Amino acid substitutions in the CR2 or FH portions of the CR2-FH molecule can be introduced to improve the functionality of the molecule. For example, amino acid substitutions can be introduced into the CR2 portion of the molecule to increase binding affinity of the CR2 portion to its ligand(s), increase binding specificity of the CR2 portion to its ligand(s), improve targeting of the CR2-FH molecule to desired sites, increase dimerization or multimerization of CR2-FH molecules, and improve pharmacokinetics of the CR2-FH molecule. Similarly, amino acid substitutions can be introduced into the FH portion of the molecule to increase the functionality of the CR2-FH molecule and improve pharmacokinetics of the CR2-FH molecule.

In some embodiments, the CR2-FH molecule (such as the CR2-FH fusion protein) is fused with another compound, such as a compound to increase the half-life of the polypeptide and/or to reduce potential immunogenicity of the polypeptide (for example, polyethylene glycol, “PEG”). The PEG can be used to impart water solubility, size, slow rate of kidney clearance, and reduced immunogenicity to the fusion protein. See e.g., U.S. Pat. No. 6,214,966. In the case of PEGylations, the fusion of the CR2-FH molecule (such as the CR2-FH fusion protein) to PEG can be accomplished by any means known to one skilled in the art. For example, PEGylation can be accomplished by first introducing a cysteine mutation into the CR2-FH fusion protein, followed by site-specific derivatization with PEG-maleimide. The cysteine can be added to the C-terminus of the CR2-FH fusion protein. See, e.g., Tsutsumi et al. (2000) Proc. Natl. Acad. Sci. USA 97(15):8548-8553. Another modification which can be made to the CR2-FH molecule (such as the CR2-FH fusion protein) involves biotinylation. In certain instances, it may be useful to have the CR2-FH molecule (such as the CR2-FH fusion protein) biotinylated so that it can readily react with streptavidin. Methods for biotinylation of proteins are well known in the art. Additionally, chondroitin sulfate can be linked with the CR2-FH molecule (such as the CR2-FH fusion protein).

In some embodiments, the CR2-FH molecule is fused to another targeting molecule or targeting moiety which further increases the targeting efficiency of the CR2-FH molecule. For example, the CR2-FH molecule can be fused to a ligand (such as an amino acid sequence) that has the capability to bind or otherwise attach to an endothelial cell of a blood vessel (referred to as “vascular endothelial targeting amino acid ligand”). Exemplary vascular endothelial targeting ligands include, but are not limited to, VEGF, FGF, integrin, fibronectin, I-CAM, PDGF, or an antibody to a molecule expressed on the surface of a vascular endothelial cell.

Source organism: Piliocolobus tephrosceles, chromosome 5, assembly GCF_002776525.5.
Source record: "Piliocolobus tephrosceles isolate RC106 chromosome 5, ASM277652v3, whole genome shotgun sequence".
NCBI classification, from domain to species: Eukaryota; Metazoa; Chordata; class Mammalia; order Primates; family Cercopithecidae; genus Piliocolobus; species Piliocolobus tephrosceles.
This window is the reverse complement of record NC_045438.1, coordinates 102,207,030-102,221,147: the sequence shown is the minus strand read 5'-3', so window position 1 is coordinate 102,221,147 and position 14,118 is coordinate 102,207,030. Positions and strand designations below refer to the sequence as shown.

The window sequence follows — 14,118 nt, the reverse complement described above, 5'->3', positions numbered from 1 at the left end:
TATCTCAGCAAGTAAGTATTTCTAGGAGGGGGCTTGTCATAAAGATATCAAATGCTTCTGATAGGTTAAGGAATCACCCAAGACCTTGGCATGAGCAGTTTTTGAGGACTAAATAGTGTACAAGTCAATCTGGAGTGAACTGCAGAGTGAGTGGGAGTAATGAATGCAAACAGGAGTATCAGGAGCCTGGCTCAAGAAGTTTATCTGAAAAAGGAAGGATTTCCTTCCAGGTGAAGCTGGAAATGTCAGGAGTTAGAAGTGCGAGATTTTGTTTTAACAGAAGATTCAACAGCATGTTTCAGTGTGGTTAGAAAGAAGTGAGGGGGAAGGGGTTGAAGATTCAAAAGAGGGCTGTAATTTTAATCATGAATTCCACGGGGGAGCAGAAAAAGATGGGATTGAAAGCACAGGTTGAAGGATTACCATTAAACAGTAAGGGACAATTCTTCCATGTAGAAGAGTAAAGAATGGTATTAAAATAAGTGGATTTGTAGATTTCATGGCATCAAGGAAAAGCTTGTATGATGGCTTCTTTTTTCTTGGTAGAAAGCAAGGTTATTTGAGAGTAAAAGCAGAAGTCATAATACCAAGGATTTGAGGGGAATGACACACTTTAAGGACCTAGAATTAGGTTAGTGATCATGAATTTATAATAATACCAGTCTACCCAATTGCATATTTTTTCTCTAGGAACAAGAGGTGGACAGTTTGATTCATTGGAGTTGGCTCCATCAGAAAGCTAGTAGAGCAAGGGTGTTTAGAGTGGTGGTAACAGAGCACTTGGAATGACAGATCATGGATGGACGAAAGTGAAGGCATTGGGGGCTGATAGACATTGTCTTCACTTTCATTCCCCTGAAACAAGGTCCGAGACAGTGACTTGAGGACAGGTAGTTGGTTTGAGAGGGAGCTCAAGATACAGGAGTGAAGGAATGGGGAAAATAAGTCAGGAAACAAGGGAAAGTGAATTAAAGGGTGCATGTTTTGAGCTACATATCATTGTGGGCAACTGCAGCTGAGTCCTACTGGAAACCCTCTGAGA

In some embodiments, the CR2-FH molecule is conjugated (such as fused) to a ligand for intercellular adhesion molecules. For example, the CR2-FH molecule can be conjugated to one or more carbohydrate moieties that bind to an intercellular adhesion molecule. The carbohydrate moiety facilitates localization of the CR2-FH molecule to the site of injury. The carbohydrate moiety can be attached to the CR2-FH molecule by means of an extracellular event such as a chemical or enzymatic attachment, or can be the result of an intracellular processing event achieved by the expression of appropriate enzymes. In some embodiments, the carbohydrate moiety binds to a particular class of adhesion molecules such as integrins or selectins, including E-selectin, L-selectin or P-selectin. In some embodiments, the carbohydrate moiety comprises an N-linked carbohydrate, for example the complex type, including fucosylated and sialylated carbohydrates. In some embodiments, the carbohydrate moiety is related to the Lewis X antigen, for example the sialylated Lewis X antigen.

For treatment of eye diseases such as AMD, the CR2-FH can be conjugated (such as fused) to an antibody that recognizes a neoepitope of the drusen. Other targeting molecules such as small targeting peptide can also be used. Other modifications of the CR2-FH molecule include, for example, glycosylation, acetylation, phosphorylation, amidation, derivatization by known protecting/blocking groups, and the like.

The CR2-FH molecule may include the addition of an immunologically active domain, such as an antibody epitope or other tag, to facilitate targeting or purification of the polypeptide. The use of 6× His and GST (glutathione S transferase) as tags is well known. Inclusion of a cleavage site at or near the fusion junction will facilitate removal of the extraneous polypeptide after purification. Other amino acid sequences that may be included in the CR2-FH molecule include functional domains, such as active sites from enzymes such as a hydrolase, glycosylation domains, and cellular targeting signals.